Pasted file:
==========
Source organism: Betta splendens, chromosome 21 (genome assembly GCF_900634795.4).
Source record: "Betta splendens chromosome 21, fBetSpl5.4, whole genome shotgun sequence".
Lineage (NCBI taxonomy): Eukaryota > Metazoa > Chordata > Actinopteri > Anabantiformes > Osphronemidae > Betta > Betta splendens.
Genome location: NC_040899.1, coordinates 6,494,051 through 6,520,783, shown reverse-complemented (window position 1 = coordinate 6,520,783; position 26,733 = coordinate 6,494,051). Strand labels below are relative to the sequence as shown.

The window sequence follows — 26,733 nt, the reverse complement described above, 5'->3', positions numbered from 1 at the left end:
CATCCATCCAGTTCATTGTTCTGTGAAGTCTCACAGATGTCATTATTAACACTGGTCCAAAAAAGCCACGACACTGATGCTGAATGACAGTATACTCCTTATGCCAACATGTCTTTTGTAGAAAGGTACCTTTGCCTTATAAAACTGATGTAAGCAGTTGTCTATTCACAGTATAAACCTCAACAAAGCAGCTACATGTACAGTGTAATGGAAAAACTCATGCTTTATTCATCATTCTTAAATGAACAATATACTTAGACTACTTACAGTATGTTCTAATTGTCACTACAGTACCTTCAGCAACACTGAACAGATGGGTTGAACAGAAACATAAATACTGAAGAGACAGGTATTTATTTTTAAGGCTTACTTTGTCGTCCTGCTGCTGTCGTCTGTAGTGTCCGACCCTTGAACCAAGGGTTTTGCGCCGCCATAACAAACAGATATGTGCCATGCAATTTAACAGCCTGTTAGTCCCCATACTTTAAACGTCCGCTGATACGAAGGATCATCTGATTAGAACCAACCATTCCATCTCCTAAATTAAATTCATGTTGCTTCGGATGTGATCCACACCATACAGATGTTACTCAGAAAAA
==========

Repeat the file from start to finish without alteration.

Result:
Source organism: Betta splendens, chromosome 21 (genome assembly GCF_900634795.4).
Source record: "Betta splendens chromosome 21, fBetSpl5.4, whole genome shotgun sequence".
Lineage (NCBI taxonomy): Eukaryota > Metazoa > Chordata > Actinopteri > Anabantiformes > Osphronemidae > Betta > Betta splendens.
Genome location: NC_040899.1, coordinates 6,494,051 through 6,520,783, shown reverse-complemented (window position 1 = coordinate 6,520,783; position 26,733 = coordinate 6,494,051). Strand labels below are relative to the sequence as shown.

The window sequence follows — 26,733 nt, the reverse complement described above, 5'->3', positions numbered from 1 at the left end:
CATCCATCCAGTTCATTGTTCTGTGAAGTCTCACAGATGTCATTATTAACACTGGTCCAAAAAAGCCACGACACTGATGCTGAATGACAGTATACTCCTTATGCCAACATGTCTTTTGTAGAAAGGTACCTTTGCCTTATAAAACTGATGTAAGCAGTTGTCTATTCACAGTATAAACCTCAACAAAGCAGCTACATGTACAGTGTAATGGAAAAACTCATGCTTTATTCATCATTCTTAAATGAACAATATACTTAGACTACTTACAGTATGTTCTAATTGTCACTACAGTACCTTCAGCAACACTGAACAGATGGGTTGAACAGAAACATAAATACTGAAGAGACAGGTATTTATTTTTAAGGCTTACTTTGTCGTCCTGCTGCTGTCGTCTGTAGTGTCCGACCCTTGAACCAAGGGTTTTGCGCCGCCATAACAAACAGATATGTGCCATGCAATTTAACAGCCTGTTAGTCCCCATACTTTAAACGTCCGCTGATACGAAGGATCATCTGATTAGAACCAACCATTCCATCTCCTAAATTAAATTCATGTTGCTTCGGATGTGATCCACACCATACAGATGTTACTCAGAAAAA